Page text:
In Philippians 1:19‭-‬26 NLT, we read

For I know that as you pray for me and the Spirit of Jesus Christ helps me, this will lead to my deliverance. For I fully expect and hope that I will never be ashamed, but that I will continue to be bold for Christ, as I have been in the past. And I trust that my life will bring honor to Christ, whether I live or die. For to me, living means living for Christ, and dying is even better. But if I live, I can do more fruitful work for Christ. So I really don’t know which is better. I’m torn between two desires: I long to go and be with Christ, which would be far better for me. But for your sakes, it is better that I continue to live. Knowing this, I am convinced that I will remain alive so I can continue to help all of you grow and experience the joy of your faith. And when I come to you again, you will have even more reason to take pride in Christ Jesus because of what he is doing through me.

Two authors (Droge in “Mori Lucrum”, and Jaquette in “A Not-So-Noble Death") argue, based on the following verses, that Paul is considering suicide.

Is that so?

  • 2
    Good to see you back. Never thought of the verse that way. Good question.
    – Bagpipes
    Commented Jun 6, 2022 at 18:42
  • 2
    Paul is facing the possibility of execution as a legal sentence for his preaching and refusing to worship the emperor. Some may call refusing to recant suicide.
    – Perry Webb
    Commented Jun 7, 2022 at 9:05
  • 1
    1Kings 19-4 (Elijah), is also worth considering regarding your question. While he himself went a day’s journey into the wilderness. He came to a broom bush, sat down under it and prayed that he might die. “I have had enough, LORD,” he said. “Take my life; I am no better than my ancestors.”
    – Bagpipes
    Commented Jun 7, 2022 at 14:20

2 Answers 2


I cannot see suicidal thoughts in Paul's writing in Phil 1:21.

For to me, to live is Christ, and to die is gain.

The reason is simple - suicide is always caused by a loss of hope (the cause of the loss of hope varies but the cause is always loss of hope).

Paul here expresses no loss of hope but a great hope in the future.

22 But if I go on living in the body, this will mean fruitful labor for me. So what shall I choose? I do not know. 23 I am torn between the two. I desire to depart and be with Christ, which is far better indeed. 24 But it is more necessary for you that I remain in the body.


This is not to say that Paul did not suffer suicidal thoughts. The best example is found in 2 Cor 1

8 We do not want you to be unaware, brothers, of the hardships we encountered in the province of Asia.a We were under a burden far beyond our ability to endure, so that we despaired even of life. 9 Indeed, we felt we were under the sentence of death ...

Many have taken great comfort from this - a person of the stature of the Apostle Paul suffered depression to the point of feeling suicidal - his solution (in his case) was to regain hope in Christ as the last half of V9 shows -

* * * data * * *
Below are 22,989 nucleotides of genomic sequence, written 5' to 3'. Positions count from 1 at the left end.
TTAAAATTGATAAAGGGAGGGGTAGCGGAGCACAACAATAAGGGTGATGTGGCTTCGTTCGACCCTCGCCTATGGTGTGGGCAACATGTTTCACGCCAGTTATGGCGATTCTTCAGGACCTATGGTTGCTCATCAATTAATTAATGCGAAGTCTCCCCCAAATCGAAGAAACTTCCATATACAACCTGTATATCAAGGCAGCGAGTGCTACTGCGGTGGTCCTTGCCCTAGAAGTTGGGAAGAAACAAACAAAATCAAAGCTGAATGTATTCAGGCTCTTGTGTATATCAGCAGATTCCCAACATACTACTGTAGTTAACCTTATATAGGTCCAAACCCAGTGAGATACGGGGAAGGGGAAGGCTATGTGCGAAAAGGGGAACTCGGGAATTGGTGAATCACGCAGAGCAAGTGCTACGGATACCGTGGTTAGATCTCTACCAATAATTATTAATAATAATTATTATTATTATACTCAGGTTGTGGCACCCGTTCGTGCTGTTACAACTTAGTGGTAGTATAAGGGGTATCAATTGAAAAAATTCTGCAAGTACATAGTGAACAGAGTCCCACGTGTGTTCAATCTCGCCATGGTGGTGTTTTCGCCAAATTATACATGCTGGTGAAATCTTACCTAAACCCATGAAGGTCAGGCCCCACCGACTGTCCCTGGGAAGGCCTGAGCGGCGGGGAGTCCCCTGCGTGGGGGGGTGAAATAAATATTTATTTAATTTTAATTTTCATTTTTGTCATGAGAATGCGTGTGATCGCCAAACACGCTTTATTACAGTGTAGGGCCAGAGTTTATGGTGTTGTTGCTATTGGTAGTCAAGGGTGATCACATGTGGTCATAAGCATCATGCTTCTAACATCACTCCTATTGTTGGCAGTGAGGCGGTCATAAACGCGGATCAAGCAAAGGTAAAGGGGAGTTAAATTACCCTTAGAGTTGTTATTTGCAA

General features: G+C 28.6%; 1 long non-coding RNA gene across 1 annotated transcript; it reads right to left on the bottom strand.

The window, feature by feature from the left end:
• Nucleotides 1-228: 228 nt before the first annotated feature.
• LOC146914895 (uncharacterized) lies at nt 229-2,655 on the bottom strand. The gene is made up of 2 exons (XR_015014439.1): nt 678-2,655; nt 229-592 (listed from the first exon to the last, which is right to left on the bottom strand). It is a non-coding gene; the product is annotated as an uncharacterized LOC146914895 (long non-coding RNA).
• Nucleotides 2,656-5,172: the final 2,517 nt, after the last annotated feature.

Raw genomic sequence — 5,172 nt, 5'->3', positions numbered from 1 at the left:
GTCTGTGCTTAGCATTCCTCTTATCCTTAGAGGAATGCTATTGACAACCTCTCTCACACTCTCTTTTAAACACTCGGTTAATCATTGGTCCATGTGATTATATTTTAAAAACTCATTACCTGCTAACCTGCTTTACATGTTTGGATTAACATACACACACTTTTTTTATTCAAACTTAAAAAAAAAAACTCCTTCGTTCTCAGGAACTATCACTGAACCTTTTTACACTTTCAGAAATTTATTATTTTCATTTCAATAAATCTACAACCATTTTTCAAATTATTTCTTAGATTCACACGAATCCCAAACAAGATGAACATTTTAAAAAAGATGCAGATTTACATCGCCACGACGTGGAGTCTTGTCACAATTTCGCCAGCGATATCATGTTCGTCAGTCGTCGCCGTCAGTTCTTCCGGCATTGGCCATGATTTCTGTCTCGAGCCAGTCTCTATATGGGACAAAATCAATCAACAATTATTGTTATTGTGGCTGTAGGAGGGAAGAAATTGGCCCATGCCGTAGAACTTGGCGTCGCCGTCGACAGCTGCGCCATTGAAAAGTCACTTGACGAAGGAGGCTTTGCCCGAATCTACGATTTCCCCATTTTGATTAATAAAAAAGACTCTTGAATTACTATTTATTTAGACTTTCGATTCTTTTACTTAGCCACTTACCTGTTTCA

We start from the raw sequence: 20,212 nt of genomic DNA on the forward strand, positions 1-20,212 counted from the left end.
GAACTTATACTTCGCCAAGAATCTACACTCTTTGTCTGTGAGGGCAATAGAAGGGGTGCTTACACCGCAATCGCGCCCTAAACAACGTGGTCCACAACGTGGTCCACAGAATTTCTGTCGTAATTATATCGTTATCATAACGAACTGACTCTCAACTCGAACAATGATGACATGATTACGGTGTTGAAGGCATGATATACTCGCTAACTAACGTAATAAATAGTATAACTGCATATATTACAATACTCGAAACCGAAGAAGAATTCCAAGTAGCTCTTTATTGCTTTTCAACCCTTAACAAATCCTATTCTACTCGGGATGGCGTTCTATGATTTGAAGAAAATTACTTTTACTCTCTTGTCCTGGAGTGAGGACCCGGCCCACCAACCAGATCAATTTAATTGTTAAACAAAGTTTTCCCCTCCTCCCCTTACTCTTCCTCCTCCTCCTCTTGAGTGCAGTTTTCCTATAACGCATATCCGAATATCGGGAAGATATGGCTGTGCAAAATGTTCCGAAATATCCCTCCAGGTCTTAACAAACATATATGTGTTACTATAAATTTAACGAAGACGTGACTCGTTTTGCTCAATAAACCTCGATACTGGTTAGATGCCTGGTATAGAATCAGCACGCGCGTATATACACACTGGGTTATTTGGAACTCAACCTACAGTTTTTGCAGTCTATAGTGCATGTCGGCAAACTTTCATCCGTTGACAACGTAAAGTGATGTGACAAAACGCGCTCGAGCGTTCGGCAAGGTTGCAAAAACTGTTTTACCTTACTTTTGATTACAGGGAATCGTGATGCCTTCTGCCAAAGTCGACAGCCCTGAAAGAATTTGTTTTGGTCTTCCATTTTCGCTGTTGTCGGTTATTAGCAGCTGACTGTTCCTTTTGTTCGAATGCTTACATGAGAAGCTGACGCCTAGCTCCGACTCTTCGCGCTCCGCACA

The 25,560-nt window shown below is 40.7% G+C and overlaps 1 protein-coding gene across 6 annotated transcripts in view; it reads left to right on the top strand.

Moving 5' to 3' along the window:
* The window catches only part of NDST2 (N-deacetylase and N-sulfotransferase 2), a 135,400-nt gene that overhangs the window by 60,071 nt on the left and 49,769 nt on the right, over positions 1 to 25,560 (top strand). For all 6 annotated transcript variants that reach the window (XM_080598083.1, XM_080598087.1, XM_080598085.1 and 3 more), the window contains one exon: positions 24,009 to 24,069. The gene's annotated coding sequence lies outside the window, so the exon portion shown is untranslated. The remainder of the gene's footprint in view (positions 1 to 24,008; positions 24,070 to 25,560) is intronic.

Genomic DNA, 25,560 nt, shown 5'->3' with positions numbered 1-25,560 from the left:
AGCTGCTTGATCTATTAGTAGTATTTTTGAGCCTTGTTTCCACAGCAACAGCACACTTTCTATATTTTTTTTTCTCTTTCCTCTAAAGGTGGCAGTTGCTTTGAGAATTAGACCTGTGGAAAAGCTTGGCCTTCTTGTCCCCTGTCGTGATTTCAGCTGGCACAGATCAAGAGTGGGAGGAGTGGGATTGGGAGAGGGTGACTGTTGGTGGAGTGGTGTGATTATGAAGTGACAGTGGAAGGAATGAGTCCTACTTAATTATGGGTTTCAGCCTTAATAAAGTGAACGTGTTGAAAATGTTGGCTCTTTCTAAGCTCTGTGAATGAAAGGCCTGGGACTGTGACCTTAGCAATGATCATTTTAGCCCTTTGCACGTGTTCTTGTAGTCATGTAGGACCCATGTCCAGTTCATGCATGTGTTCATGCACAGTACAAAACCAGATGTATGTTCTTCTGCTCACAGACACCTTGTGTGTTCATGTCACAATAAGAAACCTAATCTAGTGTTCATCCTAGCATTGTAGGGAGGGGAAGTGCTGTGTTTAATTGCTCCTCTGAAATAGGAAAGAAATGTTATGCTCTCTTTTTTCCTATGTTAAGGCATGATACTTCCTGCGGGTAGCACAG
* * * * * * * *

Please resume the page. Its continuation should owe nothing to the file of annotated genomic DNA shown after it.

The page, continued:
... in order that we would not trust in ourselves, but in God, who raises the dead.

  • 2
    Another very compassionate & Christian discussion of mental health, +1 Commented Jun 7, 2022 at 6:44

This is very unlikely.

1. Paul lived in a culture that taught against suicide.

Although many of the rabbinic texts were written (in their current form) after Paul's lifetime, they preserve teachings from earlier generations and give us an excellent window into Jewish beliefs in the late 2nd temple era.

From Bava Kamma 91b:

With regard to one who injures himself, although it is not permitted for him to do so....

it is not permitted for a person to injure himself

From Trachtate Semachot 2:

We do not occupy ourselves in any respect with the funeral rites of one who committed suicide wilfully. R. Ishmael said: We exclaim over him, ‘Alas for a lost [life!] Alas for a [lost] life!’ R. ‘Aḳiba said to him, ‘Leave him unmourned; speak neither well nor ill of him’. We do not rend garments for him, bare the shoulder, or deliver a memorial address over him.


2. Paul was fighting for his life under Roman imprisonment

Paul was in prison when he wrote Philippians (see Philippians 1:12-14) and he sees his defense of himself as a defense of the Christian message, e.g.

I am set for the defence of the gospel. (Philippians 1:17)

Paul was repeatedly on trial for his life, yet defended himself vigorously (e.g. Acts 26). There are 16 trials recorded in the book of Acts, most of them involving Paul. If he wished to die, he had multiple opportunities to die a martyr's death, and since he was a Roman citizen (see Acts 22:26-29), he could be executed by a quick beheading rather than a protracted crucifixion.

Although the release of death occupied Paul's thoughts at times, he clearly sought to preserve his life to preach the Gospel as long as he was appointed to do so.

In Philippians, Paul is uncertain what will happen to him. Contrast that with 2 Timothy, where he is aware that the end is fast-approaching:

6 For I am now ready to be offered, and the time of my departure is at hand.

7 I have fought a good fight, I have finished my course, I have kept the faith:

8 Henceforth there is laid up for me a crown of righteousness, which the Lord, the righteous judge, shall give me at that day: and not to me only, but unto all them also that love his appearing. (2 Timothy 4:6-8)



Paul did not actively seek death, but he did not fear it either. He sought to serve as a minister for Christ until he had finished the course that had been given to him.

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